Under TA 1925, s 57(1), the court needs to be satisfied of three matters to make an order:

  • there is no power to carry out the transaction which the trustees wish to carry out under the trust deed (or provisions governing the trust)
  •  it is expedient that the trustees should be able to enter into the relevant transaction
  • the court should consider the exercise of its discretion in order to confer the power on the trustees

In this case, the court also considered a fourth point, which was that the court must be satisfied that the course of action the trustee wished to take was one which could properly be regarded as the ‘management and administration’ of property.

Public Trustee v Cooper

The trustee sought the court’s approval or blessing for its decision to enter into the transaction under the second limb of the Public Trustee v Cooper test, which states that the decision taken by the trustees must fall within a range of reasonable decisions.

In this case, the decision to be taken by the trustee was a ‘momentous’ one, as it would lead to the EBT being wound up.

The court had to consider two elements when making the decision regarding the desirability to sell the holding of shares. First, whether the decision to sell the assets of the EBT was reasonable, and second, was the manner in which the proceeds of sale were to be distributed reasonable (ie between the proposed groups of beneficiaries,  depending on whether they were current or previous employees, and the reason for their departure).

What did the court decide?

TA 1925, s 57(1)

The court granted an order under TA 1925, s 57(1), allowing the trustee to sell the trust’s entire shareholding in the company, even though the trust deed expressly restricted its power to sell where it would lead to a loss of control over the company.

In respect of the three points listed above, the court found that:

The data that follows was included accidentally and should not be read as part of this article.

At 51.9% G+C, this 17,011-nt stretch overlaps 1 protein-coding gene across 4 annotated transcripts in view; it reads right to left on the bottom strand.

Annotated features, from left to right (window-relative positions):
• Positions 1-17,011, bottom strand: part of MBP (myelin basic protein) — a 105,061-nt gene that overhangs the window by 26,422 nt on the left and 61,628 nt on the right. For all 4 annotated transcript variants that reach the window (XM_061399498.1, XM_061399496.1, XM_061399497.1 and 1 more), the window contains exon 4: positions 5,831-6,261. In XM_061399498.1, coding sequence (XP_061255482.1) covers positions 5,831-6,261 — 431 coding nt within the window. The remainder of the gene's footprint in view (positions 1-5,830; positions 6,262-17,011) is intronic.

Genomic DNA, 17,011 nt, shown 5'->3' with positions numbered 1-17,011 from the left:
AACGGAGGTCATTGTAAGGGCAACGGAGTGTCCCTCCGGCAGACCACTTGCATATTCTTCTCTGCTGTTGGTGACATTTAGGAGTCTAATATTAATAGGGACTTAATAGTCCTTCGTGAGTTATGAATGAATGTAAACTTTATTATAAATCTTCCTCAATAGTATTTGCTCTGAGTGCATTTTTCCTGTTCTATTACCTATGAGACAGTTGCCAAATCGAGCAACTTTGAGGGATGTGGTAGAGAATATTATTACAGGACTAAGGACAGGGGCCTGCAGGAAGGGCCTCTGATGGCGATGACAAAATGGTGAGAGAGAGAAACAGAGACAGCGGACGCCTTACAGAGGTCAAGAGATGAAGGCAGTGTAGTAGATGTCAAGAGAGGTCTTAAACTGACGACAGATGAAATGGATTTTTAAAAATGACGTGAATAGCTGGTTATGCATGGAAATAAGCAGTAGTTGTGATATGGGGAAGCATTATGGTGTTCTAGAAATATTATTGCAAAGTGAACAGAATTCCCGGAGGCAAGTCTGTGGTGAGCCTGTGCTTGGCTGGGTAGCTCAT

• • in relation to whether selling the shareholding was in the course of the ‘management and administration’ of the utility, it was confirmed that the trustee had received careful advice about the sale price and had been advised by the financial advisor that the offer price was a good one
  • the trustee had considered its decision carefully. The decision concerning the distribution of the proceeds of sale to recognise the contribution of employees to the utility’s successful repayment of the subordinated debt was not an unreasonable one
  • potential conflicts of interest between the classes of beneficiaries had been investigated and managed appropriately

Public Trustee v Cooper

The court found that the trustee was right to take a flexible view of its role in relation to the initial purpose of the EBT and the need and benefit of continuing the EBT in what was likely to be a less
beneficial era for the company.

The evidence showed that care had been taken by the trustee in reaching the decision to sell its shareholding (by taking advice from a financial advisor). The trustee’s decision could not be said to be unreasonable. Having made that finding, the court found that it was unnecessary to go further into examination of this issue.

Interviewed by Alex Heshmaty.